Why super-elders?

Experts haven’t determined why a person becomes super-elderly or why their white matter atrophies less, although there were some differences in health and lifestyle behaviors between the two study groups.

Seniors had slightly better physical health indicators, including blood pressure, glucose metabolism, and better results on mobility tests. They also reported better mental health. “The super-elders, in addition, have more musical background, having studied it or having been in contact with it.”

The super-elders have more musical background, having studied it or having been in contact with it.

Marta GaroPrincipal investigator of the study

Mayte Rius

Head shot portrait close up of cute couple of old middle age people using computer pc outdoors sitting at a wooden table in the forest of mountain in nature with trees around them.

Surprisingly, there were no differences between the groups in terms of their diet, their professional background, or their alcohol and tobacco use. “In sleep, the super-elderly say that they have fewer sleep problems than the rest of the individuals, but it is a subjective measure, there is no difference regarding the number of hours that the two groups sleep. It is a difficult variable to interpret. Maybe they have more mental well-being, and they don’t give importance to a bad night.”

While there is no recipe for becoming a super-elder, scientists do know that, in general, eating healthy, staying physically active, getting enough sleep, and maintaining social connections are the determining factors for healthy brain aging. “Being super-elderly does not depend on a single factor. What we can intuit from the first study of lifestyle variables is that good physical and mental health, and cultivating hobbies such as music, helps. “Everything is important, there is no single factor.”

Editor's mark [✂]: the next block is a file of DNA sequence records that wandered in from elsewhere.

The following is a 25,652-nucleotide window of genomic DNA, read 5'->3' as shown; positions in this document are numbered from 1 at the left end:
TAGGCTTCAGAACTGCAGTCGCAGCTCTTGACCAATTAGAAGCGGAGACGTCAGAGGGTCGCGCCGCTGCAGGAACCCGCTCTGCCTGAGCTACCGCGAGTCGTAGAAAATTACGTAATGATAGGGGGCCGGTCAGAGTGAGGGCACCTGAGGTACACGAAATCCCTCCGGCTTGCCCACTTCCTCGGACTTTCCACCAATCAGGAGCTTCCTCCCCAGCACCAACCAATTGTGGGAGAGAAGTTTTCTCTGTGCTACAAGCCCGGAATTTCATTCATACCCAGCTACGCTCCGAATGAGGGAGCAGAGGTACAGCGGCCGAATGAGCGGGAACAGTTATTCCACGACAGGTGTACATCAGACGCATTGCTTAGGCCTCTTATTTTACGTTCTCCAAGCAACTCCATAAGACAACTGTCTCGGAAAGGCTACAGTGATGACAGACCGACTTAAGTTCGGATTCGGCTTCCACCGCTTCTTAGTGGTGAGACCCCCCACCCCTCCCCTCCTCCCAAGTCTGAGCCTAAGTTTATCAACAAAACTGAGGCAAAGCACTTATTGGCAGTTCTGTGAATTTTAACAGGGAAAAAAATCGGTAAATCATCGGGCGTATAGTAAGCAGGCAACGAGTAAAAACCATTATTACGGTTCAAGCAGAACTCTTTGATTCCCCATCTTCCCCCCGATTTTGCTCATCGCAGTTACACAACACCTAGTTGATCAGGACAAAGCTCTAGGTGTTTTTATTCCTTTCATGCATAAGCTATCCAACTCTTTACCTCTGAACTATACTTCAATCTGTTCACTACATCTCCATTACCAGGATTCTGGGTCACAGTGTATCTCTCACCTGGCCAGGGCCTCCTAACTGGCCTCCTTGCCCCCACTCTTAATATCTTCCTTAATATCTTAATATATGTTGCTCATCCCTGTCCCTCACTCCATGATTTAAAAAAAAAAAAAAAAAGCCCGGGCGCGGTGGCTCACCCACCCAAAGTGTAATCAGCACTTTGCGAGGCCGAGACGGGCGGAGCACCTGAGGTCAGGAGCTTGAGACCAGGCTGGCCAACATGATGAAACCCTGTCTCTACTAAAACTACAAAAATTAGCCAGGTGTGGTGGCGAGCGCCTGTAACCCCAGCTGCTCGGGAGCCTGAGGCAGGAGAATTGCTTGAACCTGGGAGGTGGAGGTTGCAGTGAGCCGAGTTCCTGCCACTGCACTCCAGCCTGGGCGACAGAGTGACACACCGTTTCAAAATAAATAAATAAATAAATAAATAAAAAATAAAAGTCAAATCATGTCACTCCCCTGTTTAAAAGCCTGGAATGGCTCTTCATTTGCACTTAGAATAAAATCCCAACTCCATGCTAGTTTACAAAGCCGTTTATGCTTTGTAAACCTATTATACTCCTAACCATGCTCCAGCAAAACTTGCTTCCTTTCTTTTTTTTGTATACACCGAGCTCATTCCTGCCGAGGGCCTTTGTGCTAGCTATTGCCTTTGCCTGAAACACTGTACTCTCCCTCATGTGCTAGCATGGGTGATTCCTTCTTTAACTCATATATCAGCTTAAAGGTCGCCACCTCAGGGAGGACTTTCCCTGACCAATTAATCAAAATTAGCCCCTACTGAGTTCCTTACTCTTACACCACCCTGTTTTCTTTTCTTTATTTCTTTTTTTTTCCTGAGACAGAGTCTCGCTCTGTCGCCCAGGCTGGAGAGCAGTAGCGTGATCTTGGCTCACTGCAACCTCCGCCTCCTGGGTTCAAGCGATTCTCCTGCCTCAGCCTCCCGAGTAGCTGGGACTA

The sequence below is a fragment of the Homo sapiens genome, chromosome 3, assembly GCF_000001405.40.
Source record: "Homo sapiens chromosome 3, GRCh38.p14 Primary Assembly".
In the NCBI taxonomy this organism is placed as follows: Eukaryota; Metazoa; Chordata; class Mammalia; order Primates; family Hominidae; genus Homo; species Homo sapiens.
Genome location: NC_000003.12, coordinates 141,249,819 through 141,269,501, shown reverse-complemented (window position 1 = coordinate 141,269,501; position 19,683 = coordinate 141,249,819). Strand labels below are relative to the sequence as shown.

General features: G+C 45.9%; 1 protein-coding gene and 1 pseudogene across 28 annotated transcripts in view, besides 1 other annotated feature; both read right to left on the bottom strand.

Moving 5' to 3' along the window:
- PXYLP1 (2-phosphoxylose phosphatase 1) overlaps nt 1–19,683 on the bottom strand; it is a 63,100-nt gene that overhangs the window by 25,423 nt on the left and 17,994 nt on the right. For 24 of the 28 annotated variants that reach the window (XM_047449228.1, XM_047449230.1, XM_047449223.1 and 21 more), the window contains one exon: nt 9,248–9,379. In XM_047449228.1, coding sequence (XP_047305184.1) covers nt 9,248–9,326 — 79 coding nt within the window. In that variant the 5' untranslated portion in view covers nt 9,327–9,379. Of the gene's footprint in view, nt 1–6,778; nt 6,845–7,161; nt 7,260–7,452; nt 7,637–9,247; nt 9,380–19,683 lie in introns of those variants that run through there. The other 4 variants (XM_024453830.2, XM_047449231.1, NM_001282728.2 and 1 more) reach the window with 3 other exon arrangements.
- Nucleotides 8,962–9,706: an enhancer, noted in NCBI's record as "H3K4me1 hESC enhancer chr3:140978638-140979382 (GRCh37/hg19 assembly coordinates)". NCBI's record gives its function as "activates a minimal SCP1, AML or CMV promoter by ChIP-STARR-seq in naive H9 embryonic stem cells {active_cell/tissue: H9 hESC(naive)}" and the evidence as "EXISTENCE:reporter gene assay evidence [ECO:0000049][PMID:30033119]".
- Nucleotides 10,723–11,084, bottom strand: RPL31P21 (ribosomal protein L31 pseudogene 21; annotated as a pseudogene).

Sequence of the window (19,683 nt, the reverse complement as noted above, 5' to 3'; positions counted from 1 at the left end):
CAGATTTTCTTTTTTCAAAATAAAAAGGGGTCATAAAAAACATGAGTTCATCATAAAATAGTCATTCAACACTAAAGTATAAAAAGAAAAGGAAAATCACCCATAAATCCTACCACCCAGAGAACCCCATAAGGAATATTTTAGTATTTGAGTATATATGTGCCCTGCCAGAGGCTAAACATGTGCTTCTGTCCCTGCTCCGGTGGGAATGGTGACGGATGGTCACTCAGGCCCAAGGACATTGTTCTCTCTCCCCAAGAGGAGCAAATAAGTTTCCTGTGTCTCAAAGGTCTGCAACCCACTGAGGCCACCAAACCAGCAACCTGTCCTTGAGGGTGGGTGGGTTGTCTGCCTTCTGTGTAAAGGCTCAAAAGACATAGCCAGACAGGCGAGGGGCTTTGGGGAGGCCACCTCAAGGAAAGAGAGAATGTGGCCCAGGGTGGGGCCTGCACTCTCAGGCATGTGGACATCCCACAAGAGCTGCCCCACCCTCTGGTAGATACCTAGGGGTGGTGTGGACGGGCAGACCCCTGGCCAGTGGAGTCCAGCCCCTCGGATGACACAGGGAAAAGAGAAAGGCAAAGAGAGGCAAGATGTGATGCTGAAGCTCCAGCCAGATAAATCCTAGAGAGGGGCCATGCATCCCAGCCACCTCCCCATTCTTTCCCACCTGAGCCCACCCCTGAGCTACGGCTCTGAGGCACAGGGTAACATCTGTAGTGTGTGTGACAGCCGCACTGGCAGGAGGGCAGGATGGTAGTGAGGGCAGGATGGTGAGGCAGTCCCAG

Being a super-elderly does not depend on a single factor. Good physical and mental health and cultivating hobbies such as music help

Marta GaroPrincipal investigator of the study

The pioneers in research on ‘super-elderly’

For more than a decade, the so-called super-elders have been a subject of study. The pioneering research in this population group, special for its good physical and mental conditions at its advanced age, was published in 2012. Theresa M. Harrison, from the Cognitive Neurology and Alzheimer’s Disease Center at Northwestern University Feinberg School of Medicine, was the researcher main result of a work that established that “the cerebral cortex of super-elderly people was significantly thicker than that of their healthy peers of the same age and did not show atrophy compared to the healthy group aged 50 to 65 years.”

Emily Rogalski, a professor of neurology at the University of Chicago, and a member of the same team as Harrison, says that “if we constantly talk about what is wrong with aging, we are not capturing the full spectrum of what is happening in the adult population. greater”. Scientists believe that the average person’s memory peaks around age 30 and begins to decline thereafter. Superelders, on the other hand, follow a different trajectory, as their brains appear to age much more slowly.